Best Home Run Derby Moments of All Time

Chris Stephens@@chris_stephens6Correspondent IIJuly 2, 2013

Best Home Run Derby Moments of All Time

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    The annual Home Run Derby is one of the best things about the Major League Baseball All-Star festivities. At no other moment during the baseball season do eight of the game's premier home run hitters get together to send baseballs into orbit.

    For many baseball fans, certain Derby moments live forever. For young kids, it's something they'll talk about even into adulthood.

    Here's a look at the best Home Run Derby moments in history.

13. Prince Fielder Wakes Up in Second Round (2012)

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    While Robinson Cano was booed throughout his Derby performance, Prince Fielder skated by in the first round with five home runs to barely make the semifinals.

    However, from there, there was no contest, as Fielder blasted 23 home runs in the final two rounds.

    In the finals, his 12 home runs easily beat out Jose Bautista, who hit seven.

    The win made Fielder the second two-time winner in Derby history, with Ken Griffey Jr. being the only other player to win more than one.

12. Miguel Tejada Goes off in Houston (2004)

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    The 2004 Derby was supposed to be about guys like Barry Bonds, Jim Thome, Rafael Palmeiro and Sammy Sosa. But it ended up being about Miguel Tejada, who won the day, knocking a then-record 27 home runs.

    In fact, none of the big hitters made it to the final round, as Lance Berkman joined Tejada in the finals.

    Making the Derby even greater was the roof being opened prior to the second round at Minute Maid Park. It marked the first time in the stadium's history that balls went out onto the streets of Houston.

11. Ken Griffey Jr. Changes Mind and Wins (1998)

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    Ken Griffey Jr. was adamant about not participating in the 1998 Derby at Coors Field. But once the fans started booing him on workout day, he proceeded to enter into the contest.

    And it was a good thing he did, as he won his first of two straight Derbies.

    Griffey led the pack in the first round, hitting eight home runs. He and Jim Thome then hit eight more in the second round to advance to the finals, where Griffey hit three to win the title.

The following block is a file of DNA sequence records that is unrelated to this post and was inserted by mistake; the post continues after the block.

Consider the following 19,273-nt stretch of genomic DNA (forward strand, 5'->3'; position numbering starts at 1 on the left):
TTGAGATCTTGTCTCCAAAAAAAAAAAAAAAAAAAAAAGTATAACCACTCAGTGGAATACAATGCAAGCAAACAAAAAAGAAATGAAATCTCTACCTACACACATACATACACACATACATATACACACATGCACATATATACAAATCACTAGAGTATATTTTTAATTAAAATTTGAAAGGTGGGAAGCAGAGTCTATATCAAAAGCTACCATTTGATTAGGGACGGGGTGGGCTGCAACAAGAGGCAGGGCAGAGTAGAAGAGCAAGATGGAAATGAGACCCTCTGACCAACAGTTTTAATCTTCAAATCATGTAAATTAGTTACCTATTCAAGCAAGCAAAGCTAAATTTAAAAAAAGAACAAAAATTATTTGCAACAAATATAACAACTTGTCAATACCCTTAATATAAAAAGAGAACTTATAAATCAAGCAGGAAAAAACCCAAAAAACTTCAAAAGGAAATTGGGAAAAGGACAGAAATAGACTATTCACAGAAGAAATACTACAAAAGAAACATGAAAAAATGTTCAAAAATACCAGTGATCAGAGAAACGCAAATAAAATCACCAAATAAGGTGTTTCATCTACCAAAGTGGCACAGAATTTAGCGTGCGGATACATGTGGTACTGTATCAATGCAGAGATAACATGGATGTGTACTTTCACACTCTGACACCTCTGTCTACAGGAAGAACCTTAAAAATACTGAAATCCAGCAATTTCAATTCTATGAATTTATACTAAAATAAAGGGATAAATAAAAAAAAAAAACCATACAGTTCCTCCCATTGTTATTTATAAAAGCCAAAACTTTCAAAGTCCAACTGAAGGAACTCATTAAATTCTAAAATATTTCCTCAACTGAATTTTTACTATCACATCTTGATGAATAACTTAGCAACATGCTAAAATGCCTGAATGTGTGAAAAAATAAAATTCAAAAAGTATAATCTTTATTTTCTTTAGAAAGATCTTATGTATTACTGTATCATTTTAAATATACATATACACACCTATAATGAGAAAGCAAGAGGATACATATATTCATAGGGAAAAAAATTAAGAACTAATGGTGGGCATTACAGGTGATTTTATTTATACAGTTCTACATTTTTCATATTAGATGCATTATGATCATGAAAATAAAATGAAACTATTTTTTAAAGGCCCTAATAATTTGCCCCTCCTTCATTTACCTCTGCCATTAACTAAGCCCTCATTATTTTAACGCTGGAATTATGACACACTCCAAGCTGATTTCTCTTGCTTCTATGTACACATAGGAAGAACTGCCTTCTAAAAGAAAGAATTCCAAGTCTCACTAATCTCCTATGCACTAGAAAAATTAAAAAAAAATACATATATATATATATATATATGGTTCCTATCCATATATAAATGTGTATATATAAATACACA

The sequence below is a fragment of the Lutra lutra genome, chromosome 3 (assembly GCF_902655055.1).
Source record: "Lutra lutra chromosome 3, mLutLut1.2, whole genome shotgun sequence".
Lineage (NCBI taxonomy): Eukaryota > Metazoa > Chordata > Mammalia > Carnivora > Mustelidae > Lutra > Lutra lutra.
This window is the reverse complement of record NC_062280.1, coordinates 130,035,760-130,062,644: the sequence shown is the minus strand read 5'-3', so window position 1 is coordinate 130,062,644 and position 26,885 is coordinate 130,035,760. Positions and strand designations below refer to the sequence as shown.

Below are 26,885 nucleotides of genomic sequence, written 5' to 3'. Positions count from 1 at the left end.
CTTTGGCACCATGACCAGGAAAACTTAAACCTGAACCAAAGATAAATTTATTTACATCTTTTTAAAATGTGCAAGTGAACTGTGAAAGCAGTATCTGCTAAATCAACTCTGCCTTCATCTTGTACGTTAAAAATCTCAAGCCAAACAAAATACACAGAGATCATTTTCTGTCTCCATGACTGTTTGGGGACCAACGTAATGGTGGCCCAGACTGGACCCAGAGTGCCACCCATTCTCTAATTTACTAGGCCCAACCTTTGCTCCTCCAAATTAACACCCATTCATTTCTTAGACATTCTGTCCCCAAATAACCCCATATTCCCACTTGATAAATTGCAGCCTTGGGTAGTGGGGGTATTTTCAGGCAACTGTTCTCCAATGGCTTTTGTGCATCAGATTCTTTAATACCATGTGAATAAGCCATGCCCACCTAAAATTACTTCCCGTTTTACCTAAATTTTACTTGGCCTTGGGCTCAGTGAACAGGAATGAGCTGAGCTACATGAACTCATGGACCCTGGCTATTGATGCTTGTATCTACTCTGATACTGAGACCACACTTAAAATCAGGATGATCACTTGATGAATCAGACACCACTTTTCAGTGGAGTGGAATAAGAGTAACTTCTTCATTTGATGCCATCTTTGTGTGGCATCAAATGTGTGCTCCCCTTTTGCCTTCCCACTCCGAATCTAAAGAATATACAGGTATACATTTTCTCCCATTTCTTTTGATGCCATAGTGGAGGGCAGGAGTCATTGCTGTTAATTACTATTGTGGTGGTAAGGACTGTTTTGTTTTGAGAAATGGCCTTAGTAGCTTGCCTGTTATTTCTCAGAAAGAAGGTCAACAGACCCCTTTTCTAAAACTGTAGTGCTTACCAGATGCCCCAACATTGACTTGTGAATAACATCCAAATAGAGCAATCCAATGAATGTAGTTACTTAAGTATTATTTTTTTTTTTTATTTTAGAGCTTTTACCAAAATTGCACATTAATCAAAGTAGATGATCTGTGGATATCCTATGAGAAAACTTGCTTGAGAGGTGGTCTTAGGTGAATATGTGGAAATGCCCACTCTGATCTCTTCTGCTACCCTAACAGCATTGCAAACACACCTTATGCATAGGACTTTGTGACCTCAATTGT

What makes Griffey's performance significant is the fact that he listened to what the fans wanted. He understood the Derby was for the fans, and he gave them what they wanted.

    Too bad we don't see that same sentiment today.

10. Robinson Cano Gets Booed (2012)

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    The 2012 Derby took was supposed to be fun. However, for Robinson Cano, the Derby was anything but fun a year after winning in Arizona.

    Named the team captain for the American League, Cano failed to pick Billy Butler of the Kansas City Royals for the Derby. Butler had 16 home runs through the All-Star break, and many fans hoped Cano would do the right thing and pick him since the exhibition was being held in Kansas City.

    However, he didn't, and Kansas City fans let Cano have it. They booed him during his entire at-bat and only cheered when he got an out.

    The fans had a lot to cheer about in the end, as Cano failed to record one long ball.

    While Bautista, Fielder and Mark Trumbo were all equally deserving on a spot, Cano gave Kansas City fans hope and then ripped it out from them.

    It may not have anything to do with the long ball, but with Cano hitting zero home runs, it was sweet justice for the Kansas City fans.

9. Cal Ripken Jr. Becomes Most Unlikely Winner (1991)

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    When it comes to players most unlikely to win the Derby, Cal Ripken Jr.'s win in 1991 has to rank up there.

    Ripken was never much of a power hitter compared to guys like Cecil Fielder, Howard Johnson and Joe Carter, who also participated that year.

    In fact, prior to 1991, the most home runs Ripken had hit in a year was 27.

    But on that day, it was Ripken who stole the show with 12 home runs. The other seven players involved hit a combined 15 home runs, with nobody hitting more than five.

    Ripken went on to win the MVP Award, becoming the first player to ever win both in the same season.

8. Barry Bonds, Mark McGwire Go Swing for Swing (1996)

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    The 1996 Derby featured two heavy hitters going head-to-head at the old Veterans Stadium in Philadelphia. Mark McGwire and Barry Bonds matched each other throughout the competition, with each belting home runs over 450 feet.

    Both hit four home runs in the first round to advance, and then they started to put on a show.

    Bonds hit 10 in the second round, while McGwire countered with nine. In the final round, it seemed as if McGwire was going to win with his two home runs. Bonds was down to his last out, and he proceeded to hit three straight home runs to win.